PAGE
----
Saturday, March 12, 2011
The chief question in courts of law is: who owns the subject property, and can they prove it by producing a mortgage note? Increasingly, the respective answers are: “Don’t know” and “No.”
In 2010, the Arkansas Supreme Court ruled that MERS (Mortgage Electronic Registration Systems) Corporation was prohibited from filing foreclosures in that state.
A federal bankruptcy judge in Long Island ruled just last week that MERS could not act as the “agent” of the mortgage note owner. Judge Robert Grossman acknowledged in a case called In re: Agard, that MERS may be involved with up to 50% of all home foreclosures nationwide, and that his decision may negatively affect the mortgage industry (i.e. accelerate its demise), but his decision required that the process comply with federal and state bankruptcy laws.
Many MERS-held "notes" will either not materialize, or will not pass muster relative to the many networks of applicable legal standards.
The Iowa Attorney General recently announced progress, along with other state attorneys general, in conjunction with the newly established Consumer Financial Protection Bureau, to overhaul the process of how the nation’s largest banks conduct the foreclosure process. The group essentially is a nation-wide focus group of state law enforcement officers and bureaucrats tasked to generate a list of best-practices they can mold into national standards.
In Florida, attorney and foreclosure-giant, David Stern, under investigation by the Florida Attorney General, just announced that his law firm is suspending foreclosure operations.
In Utah last month, a local judge made national headlines by allowing a judgment debtor to rip-up his mortgage note in open court and literally walk away from his home, debt-free, because the lender could not prove ownership by producing a mortgage note.
All this has the board of directors of the Virginia-based MERS Corporation very nervous. MERS is a private mortgage registry database that has essentially replaced our nation’s tradition of publicly stored land ownership records. MERS’ CEO, R.K. Arnold, among the founders of the corporation, jumped ship in January.
As the foreclosure meltdown has unfolded over the past 24-months, many mortgage lenders’ practices of cutting corners in the lending process, and making some rather huge mistakes, have come to light. This has had the effect of making it difficult, and in some cases impossible, to actually prove who owns a particular home.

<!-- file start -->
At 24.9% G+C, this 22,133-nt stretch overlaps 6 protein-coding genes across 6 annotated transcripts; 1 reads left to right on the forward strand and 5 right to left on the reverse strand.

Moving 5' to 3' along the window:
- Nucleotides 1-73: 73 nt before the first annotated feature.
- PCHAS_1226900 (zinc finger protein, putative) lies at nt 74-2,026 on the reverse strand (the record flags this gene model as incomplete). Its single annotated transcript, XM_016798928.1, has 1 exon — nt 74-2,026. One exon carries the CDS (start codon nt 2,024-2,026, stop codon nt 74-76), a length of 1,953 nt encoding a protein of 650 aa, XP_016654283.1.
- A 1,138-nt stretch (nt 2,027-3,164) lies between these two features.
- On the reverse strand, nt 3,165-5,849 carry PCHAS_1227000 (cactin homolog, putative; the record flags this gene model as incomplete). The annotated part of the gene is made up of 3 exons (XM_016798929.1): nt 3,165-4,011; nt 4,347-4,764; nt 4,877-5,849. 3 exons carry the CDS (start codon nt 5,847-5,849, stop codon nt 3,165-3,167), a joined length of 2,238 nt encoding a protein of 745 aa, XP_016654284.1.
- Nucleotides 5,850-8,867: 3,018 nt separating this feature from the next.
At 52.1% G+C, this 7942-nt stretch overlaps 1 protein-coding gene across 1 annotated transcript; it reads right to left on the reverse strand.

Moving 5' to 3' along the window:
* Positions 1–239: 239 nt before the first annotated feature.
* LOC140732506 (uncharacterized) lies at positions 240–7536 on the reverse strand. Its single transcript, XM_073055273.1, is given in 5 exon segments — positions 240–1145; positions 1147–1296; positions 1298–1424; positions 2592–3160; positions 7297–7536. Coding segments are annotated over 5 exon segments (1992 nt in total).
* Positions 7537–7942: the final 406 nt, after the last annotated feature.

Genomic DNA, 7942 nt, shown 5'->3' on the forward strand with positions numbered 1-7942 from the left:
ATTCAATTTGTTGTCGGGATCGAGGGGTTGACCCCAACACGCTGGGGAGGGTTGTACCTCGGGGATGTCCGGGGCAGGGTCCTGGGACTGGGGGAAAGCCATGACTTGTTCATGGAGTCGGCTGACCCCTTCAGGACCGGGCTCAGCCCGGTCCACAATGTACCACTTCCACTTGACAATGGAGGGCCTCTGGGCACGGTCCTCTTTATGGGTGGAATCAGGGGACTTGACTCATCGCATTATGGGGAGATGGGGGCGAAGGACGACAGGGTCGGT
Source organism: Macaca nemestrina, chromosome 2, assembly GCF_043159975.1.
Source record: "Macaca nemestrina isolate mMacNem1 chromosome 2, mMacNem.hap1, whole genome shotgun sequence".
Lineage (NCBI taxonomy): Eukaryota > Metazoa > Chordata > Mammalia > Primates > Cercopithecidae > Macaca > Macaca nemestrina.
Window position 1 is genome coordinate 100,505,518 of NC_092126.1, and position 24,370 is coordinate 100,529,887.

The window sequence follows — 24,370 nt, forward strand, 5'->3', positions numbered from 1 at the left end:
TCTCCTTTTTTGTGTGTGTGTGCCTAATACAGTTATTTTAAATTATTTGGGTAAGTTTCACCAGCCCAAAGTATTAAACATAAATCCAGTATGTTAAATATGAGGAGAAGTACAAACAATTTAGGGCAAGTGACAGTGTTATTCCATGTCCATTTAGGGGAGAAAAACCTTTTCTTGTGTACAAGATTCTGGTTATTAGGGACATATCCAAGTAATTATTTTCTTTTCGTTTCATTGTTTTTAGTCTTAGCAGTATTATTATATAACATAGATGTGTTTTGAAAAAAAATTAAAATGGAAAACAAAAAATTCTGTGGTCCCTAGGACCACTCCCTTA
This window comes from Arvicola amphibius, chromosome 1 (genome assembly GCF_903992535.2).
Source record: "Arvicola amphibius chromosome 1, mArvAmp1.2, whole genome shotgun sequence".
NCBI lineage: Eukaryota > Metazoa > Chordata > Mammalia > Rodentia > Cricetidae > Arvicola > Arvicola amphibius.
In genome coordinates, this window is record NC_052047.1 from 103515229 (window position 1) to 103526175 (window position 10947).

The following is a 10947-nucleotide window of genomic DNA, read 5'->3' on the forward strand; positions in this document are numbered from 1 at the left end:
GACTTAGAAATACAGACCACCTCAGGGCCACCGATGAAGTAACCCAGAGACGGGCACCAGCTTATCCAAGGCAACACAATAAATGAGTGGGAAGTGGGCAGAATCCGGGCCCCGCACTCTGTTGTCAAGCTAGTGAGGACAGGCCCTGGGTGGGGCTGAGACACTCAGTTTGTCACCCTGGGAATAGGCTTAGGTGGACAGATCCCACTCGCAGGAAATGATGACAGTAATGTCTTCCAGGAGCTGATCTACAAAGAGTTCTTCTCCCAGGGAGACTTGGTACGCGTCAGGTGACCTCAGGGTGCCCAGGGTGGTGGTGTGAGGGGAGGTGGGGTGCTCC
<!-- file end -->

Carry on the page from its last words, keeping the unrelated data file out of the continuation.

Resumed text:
The early challenges from county officials in the 1990s to the MERS system of high-speed and cheap securitization went unnoticed in favor of the mortgage lending industry. As the MERS system of speed collateralization took off, it developed a process of instant deputization, where thousands of loan officers received “certifying resolutions” in minutes via the Internet. These financial deputies or, in some cases "agents", were authorized to process mortgage transfers and foreclosures on behalf of MERS.
All good things usually come to an end; sometimes a bitter end. Now, the judges in all the various courts are tipped off; and bankruptcy judge Grossman's decision may go federally viral.
Where will this all lead? Will the state attorneys general, through a new layer of bureaucracy, be able to arrest the process and introduce effective reform? Or will judges, case-by-case, reluctantly pull the threads that will undo our nation’s mortgage lending system?
Only time will tell, so stay tuned on this one.
In the meantime, if you are experiencing mortgage payment difficulties in Oakland County, the Oakland County Treasurer has partnered with GreenPath Debt Solutions, the United Way and others to establish the Oakland County Foreclosure Prevention Initiative. Simply click on this link or call (888) 350-0900 for assistance with the eviction process or to speak with a certified housing counselor.
Wednesday, March 2, 2011